By pretending that Al Qaeda is not the main enemy in Iraq, these Democrats are misleading the public. Since the evidence of Al Qaeda's involvement in the war is indisputable and plain to see (heck, they even talk about it on the web), these Democrats all are either intentionally misleading the public, or have willful blindness as to what is going on. Their exact degree of guilt depends on what information has been made available to them. For instance, if one of them has been briefed by General Petraus about his efforts to combat Al Qaeda, and then goes on pretending that this is not happening, it is an intentional deception. Otherwise, it is willful blindness.

In general, the higher someone's position is, the greater their degree of guilt is likely to be with regard to a deception. Thus, on the Republican side, Bush is the most responsible for falsely persuading the American public that Saddam had WMDs in 2002-3. On the Democratic side, the three influential Senators mentioned above all have high degrees of guilt for falsely persuading part of the American public that Al Qaeda is not our biggest enemy there today. By contrast, Joe Democrat who is a columnist in the local newspaper may only be guilty of negligence for helping to prepetuate that same deception.

This has been a long post. But the moral of it all is a vital point which bears repeating: if you want to have an accurate picture of a contentious issue, you must read information from people on different sides of that issue. Because all sides will mislead you when it suits their purposes. Remember that the next time you hear someone complain that "the Democrats" or "the Republicans" are misleading the public about something.

Saturday, June 16, 2007

The New York Times still doesn't get it

In its article about Mike Nifong's disbarment, the Times quotes the following statement from Mr. Nifong:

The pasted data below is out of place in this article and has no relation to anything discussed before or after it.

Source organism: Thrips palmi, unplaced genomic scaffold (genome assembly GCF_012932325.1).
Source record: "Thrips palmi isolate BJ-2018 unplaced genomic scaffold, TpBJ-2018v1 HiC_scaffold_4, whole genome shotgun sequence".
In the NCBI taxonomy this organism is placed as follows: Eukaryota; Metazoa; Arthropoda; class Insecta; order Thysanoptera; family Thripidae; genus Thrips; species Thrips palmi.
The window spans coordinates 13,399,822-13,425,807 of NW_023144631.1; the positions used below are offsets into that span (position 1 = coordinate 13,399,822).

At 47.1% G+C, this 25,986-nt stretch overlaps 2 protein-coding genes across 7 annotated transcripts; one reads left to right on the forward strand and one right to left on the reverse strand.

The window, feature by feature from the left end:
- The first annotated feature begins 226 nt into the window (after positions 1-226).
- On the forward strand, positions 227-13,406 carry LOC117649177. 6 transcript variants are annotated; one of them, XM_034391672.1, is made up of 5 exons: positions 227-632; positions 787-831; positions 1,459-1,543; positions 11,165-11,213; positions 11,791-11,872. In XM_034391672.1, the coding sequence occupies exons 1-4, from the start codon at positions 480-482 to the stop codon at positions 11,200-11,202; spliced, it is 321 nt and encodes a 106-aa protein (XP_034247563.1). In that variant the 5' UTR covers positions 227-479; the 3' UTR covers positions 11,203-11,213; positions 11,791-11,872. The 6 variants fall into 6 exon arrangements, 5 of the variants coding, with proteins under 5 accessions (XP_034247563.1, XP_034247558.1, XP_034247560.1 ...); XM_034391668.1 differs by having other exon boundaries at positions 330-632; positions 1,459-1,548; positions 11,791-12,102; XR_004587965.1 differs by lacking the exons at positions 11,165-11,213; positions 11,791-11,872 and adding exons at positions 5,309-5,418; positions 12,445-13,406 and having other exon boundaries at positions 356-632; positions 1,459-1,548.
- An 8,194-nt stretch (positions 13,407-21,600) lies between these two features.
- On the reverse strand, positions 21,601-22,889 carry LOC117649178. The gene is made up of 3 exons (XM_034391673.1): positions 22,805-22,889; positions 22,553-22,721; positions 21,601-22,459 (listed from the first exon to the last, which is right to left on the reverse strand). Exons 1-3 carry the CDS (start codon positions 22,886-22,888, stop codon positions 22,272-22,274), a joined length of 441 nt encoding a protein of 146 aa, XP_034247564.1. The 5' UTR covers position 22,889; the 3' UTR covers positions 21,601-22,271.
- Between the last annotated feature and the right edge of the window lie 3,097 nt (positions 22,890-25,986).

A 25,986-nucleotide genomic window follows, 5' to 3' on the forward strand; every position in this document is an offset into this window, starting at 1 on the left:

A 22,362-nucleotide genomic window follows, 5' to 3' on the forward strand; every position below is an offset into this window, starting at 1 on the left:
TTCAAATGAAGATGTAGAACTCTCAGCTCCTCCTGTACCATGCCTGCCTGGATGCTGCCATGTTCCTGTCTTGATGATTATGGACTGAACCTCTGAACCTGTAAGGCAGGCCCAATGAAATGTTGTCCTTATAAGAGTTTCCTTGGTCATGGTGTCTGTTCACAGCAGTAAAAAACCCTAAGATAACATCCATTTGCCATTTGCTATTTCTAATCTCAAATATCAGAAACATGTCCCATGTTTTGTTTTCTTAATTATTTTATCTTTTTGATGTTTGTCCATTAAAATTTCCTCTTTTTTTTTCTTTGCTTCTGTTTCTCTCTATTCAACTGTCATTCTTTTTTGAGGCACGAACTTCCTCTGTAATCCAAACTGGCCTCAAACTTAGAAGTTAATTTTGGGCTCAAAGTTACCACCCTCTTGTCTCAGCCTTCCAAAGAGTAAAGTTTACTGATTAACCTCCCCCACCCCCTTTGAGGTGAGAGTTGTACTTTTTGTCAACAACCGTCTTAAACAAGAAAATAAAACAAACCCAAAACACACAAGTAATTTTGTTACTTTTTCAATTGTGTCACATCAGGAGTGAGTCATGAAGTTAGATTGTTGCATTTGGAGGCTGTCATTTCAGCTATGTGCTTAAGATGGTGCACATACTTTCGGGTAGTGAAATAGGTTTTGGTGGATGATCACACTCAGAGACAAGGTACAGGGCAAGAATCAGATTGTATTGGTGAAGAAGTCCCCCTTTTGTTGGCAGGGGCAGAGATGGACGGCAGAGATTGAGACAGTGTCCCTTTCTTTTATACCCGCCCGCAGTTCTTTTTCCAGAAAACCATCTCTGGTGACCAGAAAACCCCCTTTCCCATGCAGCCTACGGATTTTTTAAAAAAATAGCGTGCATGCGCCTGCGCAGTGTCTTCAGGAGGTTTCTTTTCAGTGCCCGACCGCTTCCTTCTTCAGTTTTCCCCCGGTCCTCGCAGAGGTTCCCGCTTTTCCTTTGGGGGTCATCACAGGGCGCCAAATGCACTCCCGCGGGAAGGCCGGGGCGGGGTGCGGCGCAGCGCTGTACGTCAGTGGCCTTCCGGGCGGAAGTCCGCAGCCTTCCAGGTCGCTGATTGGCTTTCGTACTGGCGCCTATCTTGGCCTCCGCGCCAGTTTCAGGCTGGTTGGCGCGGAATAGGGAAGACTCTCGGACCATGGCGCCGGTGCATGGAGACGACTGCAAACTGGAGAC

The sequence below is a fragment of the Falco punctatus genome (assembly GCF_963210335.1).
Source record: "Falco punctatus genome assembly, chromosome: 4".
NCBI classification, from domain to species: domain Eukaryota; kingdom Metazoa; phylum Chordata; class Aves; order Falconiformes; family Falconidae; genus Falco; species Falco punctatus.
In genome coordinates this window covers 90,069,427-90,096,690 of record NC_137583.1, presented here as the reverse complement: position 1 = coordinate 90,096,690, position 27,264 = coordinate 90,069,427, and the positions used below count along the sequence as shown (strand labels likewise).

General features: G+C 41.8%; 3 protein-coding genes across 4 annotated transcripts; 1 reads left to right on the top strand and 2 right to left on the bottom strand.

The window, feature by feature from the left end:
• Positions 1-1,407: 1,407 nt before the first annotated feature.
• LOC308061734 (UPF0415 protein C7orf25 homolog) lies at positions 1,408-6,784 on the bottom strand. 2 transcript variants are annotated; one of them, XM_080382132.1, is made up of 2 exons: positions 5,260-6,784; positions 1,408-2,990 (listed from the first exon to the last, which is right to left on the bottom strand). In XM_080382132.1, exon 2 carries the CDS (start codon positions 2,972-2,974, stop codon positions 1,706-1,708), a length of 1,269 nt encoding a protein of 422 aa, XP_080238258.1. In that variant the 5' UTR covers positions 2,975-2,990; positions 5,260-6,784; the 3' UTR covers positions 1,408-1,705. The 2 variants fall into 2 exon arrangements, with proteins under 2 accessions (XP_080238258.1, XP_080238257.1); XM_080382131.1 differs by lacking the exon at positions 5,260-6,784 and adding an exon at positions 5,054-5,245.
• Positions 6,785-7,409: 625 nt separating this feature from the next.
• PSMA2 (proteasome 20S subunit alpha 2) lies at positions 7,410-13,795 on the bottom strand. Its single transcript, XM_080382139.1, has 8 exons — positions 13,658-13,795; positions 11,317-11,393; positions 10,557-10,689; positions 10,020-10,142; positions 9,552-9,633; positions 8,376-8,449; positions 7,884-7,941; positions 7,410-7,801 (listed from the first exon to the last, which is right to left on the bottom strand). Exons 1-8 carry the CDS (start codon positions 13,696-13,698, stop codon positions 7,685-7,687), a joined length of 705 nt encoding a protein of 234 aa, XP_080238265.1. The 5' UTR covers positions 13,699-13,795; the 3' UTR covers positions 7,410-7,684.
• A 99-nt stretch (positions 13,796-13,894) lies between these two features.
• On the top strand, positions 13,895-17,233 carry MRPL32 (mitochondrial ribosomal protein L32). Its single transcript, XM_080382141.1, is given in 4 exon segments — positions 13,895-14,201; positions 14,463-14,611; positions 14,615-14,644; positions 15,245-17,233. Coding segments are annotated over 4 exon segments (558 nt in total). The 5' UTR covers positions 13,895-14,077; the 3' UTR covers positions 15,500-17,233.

Mr. Nifong said her accusation and identification were the main reasons he filed the case. He said most police officers and the sexual assault nurse believed the woman, but there was no other evidence.

Unsurprisingly, the Times manages not to find room to refute these assertions. Such as that the accuser identified "suspects" only on . . . her seventh try? And only after she was shown a lineup . . . with no fillers? So that all the choices were correct? Or that according to the relevant professional standards, the nurse in question . . . had no business reporting whether she believed the woman or not, and should have limited her report to her medical observations?

It is interesting to contrast this treatment of Mr. Nifong with the Times' recent treatment of a of a prominent Republican who has been in the news because of his legal woes. From a recent article about Lewis Libby:

Mr. Libby’s lawyers made a last-ditch argument today, asserting that the special prosecutor in the case, Patrick J. Fitzgerald, had been given too much independence. The judge dismissed that argument, saying that Mr. Fitzgerald was subservient to the Justice Department and thus could have been dismissed.

One telling moment came as Judge Walton referred to a motion filed by 12 law professors asserting that there were appealable issues in the case. The judge dismissed the motion, remarking acidly that it was “not worthy of a first-year law student.”

While Mr. Libby's credibility is poor in the wake of his convictions for false statements, perjury and obstruction of justice, it remains higher than Mr. Nifong's. Yet the Times reports why arguments by Mr. Libby's lawyers and other supporters should not be believed -- but uncritically reports ludicrous assertions by Mr. Nifong.

Friday, June 15, 2007

Laying the groundwork for a criminal trial

In the cross examination of Mike Nifong, Bar Prosecutor Lane Williamson appears to be laying the groundwork for possible criminal prosecution. On several occasions, he got Nifong to admit that he made a false statement of material fact to the court. Of course, Nifong claimed that the falseness of these statements was "unintentional".

Thursday, June 14, 2007

All the news thats fit to slant

The New York Times did its best to persuade its readers that the Duke 3 might be guilty of the charges against them. Now it seems equally determined to persuade its readers that Mike Nifong might be innocent of the ethics charges against him. Today's article on Mr. Nifong's ethics trial quotes only the apparently=exculpatory (for Mr. Nifong) testimony from the not-at-all-credible Dr. Meehan about why DNA evidence was not turned over to the defense, while studiously avoiding any mention of the fact that Dr. Meehan's testimony stands in direct contradiction to both his own December 15 testimony on the same issue, and to Mr. Nifong's statements in a press conference he gave immediately after the December 15 hearing.